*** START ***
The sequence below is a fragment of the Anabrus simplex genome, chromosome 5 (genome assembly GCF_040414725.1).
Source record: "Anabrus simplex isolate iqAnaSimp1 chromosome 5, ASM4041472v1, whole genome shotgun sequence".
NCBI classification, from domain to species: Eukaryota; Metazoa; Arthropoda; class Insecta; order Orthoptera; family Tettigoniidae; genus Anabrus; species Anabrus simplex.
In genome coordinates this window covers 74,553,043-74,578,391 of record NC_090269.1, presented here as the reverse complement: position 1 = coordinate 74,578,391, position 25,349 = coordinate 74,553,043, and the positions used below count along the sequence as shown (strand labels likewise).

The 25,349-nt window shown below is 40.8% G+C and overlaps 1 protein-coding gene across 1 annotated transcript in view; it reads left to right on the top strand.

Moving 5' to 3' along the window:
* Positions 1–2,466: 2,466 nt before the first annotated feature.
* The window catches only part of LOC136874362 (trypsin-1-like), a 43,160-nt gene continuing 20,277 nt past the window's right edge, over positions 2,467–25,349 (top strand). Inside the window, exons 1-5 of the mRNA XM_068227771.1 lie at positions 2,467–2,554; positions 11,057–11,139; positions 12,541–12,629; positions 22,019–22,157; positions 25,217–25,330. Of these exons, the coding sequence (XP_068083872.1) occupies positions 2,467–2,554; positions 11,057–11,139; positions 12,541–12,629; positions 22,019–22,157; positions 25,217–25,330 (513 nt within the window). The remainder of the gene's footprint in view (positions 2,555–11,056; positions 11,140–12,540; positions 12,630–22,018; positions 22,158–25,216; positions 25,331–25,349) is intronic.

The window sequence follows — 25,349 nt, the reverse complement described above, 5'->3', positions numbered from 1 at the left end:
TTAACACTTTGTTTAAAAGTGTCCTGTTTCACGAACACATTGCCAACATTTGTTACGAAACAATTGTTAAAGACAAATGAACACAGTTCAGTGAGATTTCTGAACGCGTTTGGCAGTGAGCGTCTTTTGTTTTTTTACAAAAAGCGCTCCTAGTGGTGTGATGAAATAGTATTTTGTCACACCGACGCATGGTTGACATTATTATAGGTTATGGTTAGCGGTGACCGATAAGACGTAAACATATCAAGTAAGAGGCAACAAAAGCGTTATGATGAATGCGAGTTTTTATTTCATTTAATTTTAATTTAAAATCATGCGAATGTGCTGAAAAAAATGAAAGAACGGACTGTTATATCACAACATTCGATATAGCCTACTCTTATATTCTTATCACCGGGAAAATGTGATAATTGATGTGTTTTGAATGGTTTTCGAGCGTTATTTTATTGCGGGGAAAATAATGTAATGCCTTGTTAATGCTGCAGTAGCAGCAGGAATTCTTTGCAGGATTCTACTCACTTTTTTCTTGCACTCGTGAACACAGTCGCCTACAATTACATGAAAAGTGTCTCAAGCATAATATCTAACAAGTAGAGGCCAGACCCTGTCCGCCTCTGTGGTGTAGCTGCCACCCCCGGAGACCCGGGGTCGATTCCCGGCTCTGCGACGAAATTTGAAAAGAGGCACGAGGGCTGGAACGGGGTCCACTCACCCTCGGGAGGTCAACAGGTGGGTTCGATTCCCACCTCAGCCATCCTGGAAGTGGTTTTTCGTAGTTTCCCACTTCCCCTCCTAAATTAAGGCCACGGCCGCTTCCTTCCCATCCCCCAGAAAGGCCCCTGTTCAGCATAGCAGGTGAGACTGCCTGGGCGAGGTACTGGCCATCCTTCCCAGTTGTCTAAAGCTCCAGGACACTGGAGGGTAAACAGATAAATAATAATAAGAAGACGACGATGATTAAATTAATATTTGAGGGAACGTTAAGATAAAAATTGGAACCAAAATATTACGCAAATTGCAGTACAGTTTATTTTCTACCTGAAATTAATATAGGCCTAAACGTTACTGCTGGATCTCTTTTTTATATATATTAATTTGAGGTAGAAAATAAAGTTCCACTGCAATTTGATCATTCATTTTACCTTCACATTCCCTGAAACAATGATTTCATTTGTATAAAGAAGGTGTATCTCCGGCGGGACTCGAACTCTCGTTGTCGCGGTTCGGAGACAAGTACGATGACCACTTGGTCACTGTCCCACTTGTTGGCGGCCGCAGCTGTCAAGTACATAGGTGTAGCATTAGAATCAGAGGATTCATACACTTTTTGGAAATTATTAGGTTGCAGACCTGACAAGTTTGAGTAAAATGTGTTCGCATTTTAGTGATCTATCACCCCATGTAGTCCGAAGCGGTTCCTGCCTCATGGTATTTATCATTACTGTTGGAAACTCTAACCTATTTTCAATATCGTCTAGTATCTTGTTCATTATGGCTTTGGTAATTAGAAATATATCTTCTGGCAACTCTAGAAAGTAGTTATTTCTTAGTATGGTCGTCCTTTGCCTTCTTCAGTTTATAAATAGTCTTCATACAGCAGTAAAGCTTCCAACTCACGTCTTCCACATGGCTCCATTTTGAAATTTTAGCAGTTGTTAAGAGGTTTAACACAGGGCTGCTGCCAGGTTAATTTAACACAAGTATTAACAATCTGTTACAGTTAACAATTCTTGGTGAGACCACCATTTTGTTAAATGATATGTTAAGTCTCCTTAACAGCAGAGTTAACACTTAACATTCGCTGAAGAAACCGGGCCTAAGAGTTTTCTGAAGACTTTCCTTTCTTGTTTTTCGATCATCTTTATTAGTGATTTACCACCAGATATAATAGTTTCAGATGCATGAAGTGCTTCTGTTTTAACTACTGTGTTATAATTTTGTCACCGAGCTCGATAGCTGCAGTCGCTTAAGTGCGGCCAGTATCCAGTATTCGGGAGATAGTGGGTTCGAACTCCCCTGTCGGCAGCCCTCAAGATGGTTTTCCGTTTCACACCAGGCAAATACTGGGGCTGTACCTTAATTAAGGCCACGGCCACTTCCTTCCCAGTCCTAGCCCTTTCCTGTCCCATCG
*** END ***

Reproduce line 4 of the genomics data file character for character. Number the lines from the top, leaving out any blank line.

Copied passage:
In genome coordinates this window covers 74,553,043-74,578,391 of record NC_090269.1, presented here as the reverse complement: position 1 = coordinate 74,578,391, position 25,349 = coordinate 74,553,043, and the positions used below count along the sequence as shown (strand labels likewise).